demanding standards in order to avoid construing the statute as a general civility code.” Ghaly v.
U.S. Dept. of Agric., 739 F. Supp. 2d 185, 196 (E.D.N.Y. 2010). “[I]solated remarks and
epithets are insufficient to establish a hostile work environment claim.” Ashok v. Barnhart, 289
F. Supp. 2d 305, 312 (E.D.N.Y. 2003) (citing Schwapp, 118 F.3d at 110). “The plaintiff must
show that the workplace was so severely permeated with discriminatory intimidation, ridicule,
and insult that the terms and conditions of her employment were thereby altered.” Fairbrother v.
Morrison, 412 F.3d 39, 48 (2d Cir. 2005) (quoting Alfano, 294 F.3d at 373) (internal quotation
marks omitted), abrogated on other grounds by Burlington Northern & Santa Fe Railway Co. v.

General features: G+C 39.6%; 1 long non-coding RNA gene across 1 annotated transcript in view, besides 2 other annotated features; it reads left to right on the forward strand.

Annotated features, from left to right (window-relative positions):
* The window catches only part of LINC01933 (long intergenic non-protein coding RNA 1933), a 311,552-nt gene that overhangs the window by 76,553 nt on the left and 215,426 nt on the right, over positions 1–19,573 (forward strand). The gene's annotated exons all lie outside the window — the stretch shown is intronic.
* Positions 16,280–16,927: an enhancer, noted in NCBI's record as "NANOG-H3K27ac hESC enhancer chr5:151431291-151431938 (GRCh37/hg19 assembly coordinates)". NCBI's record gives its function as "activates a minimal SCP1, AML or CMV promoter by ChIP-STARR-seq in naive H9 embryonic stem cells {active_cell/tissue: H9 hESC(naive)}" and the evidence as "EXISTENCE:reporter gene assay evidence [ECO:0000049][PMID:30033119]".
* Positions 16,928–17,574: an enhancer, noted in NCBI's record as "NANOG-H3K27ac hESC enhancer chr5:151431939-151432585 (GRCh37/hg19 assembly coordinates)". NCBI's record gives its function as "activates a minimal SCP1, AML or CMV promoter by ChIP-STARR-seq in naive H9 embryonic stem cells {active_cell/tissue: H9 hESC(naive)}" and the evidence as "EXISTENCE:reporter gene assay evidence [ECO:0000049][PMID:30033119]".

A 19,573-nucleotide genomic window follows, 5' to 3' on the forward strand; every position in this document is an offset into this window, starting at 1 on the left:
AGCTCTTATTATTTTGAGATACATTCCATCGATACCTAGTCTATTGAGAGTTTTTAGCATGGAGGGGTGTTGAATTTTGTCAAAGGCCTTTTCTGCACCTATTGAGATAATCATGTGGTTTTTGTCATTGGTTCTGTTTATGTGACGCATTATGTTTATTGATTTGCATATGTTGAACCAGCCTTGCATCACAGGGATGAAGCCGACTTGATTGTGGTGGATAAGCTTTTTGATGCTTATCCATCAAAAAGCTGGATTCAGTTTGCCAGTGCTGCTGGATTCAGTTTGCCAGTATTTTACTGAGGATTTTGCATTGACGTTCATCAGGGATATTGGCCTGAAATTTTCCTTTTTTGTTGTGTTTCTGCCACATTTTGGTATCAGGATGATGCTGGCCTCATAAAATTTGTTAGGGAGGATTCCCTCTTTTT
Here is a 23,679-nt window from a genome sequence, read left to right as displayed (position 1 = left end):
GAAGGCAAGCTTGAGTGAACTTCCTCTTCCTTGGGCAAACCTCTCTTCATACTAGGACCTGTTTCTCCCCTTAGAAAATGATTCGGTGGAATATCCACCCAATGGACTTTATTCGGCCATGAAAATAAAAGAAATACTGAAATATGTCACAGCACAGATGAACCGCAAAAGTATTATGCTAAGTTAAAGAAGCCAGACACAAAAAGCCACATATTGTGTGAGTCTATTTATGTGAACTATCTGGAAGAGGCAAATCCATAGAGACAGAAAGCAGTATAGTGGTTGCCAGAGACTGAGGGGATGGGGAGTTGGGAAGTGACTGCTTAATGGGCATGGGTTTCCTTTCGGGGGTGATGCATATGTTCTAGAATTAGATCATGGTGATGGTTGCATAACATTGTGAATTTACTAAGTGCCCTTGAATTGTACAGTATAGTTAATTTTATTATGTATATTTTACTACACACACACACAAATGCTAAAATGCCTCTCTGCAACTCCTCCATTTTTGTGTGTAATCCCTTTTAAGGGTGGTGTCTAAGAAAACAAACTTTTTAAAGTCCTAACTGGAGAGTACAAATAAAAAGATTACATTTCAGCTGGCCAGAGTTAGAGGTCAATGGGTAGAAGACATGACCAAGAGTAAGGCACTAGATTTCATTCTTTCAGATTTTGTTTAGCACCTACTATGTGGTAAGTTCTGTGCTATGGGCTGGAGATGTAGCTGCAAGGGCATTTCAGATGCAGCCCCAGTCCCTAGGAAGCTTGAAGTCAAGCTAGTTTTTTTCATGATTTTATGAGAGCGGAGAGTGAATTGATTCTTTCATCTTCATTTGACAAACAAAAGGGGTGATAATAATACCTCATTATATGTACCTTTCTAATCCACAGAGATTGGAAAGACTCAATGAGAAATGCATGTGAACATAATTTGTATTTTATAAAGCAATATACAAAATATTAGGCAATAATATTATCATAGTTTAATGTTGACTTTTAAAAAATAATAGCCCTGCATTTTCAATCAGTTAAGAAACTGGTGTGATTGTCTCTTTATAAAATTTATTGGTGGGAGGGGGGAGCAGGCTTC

White, 548 U.S. 123 (2006).
Elhanafy’s complaint and the factual record before me suggest three possible
incidents of harassment or intimidation: (1) Elhanafy was asked by the EMS chief, Lennox
Joslyn, whether he hated black people; (2) on January 21, 2009, Elhanafy was pushed around in
the elevator by his co-workers, while being called “a little girl,” “a pussy” and a “little fag”; and
(3) on December 29, 2008, Elhanafy overheard his co-workers insult him and make rude
references to his ethnicity in the locker room, and then the biggest one threatened Elhanafy that
he would “kick his little ass.”
These isolated incidents do not amount to a workplace that “was permeated with
discriminatory intimidation that was sufficiently severe or pervasive to alter the conditions of
[Elhanafy’s] work environment.” See Mack v. Otis Elevator Co., 326 F.3d 116, 122 (2d Cir.
2003). The question to Elhanafy of whether he “hates black people” at most constitutes an
offensive utterance – it is not even a “sporadic racial slur,” much less “a steady barrage of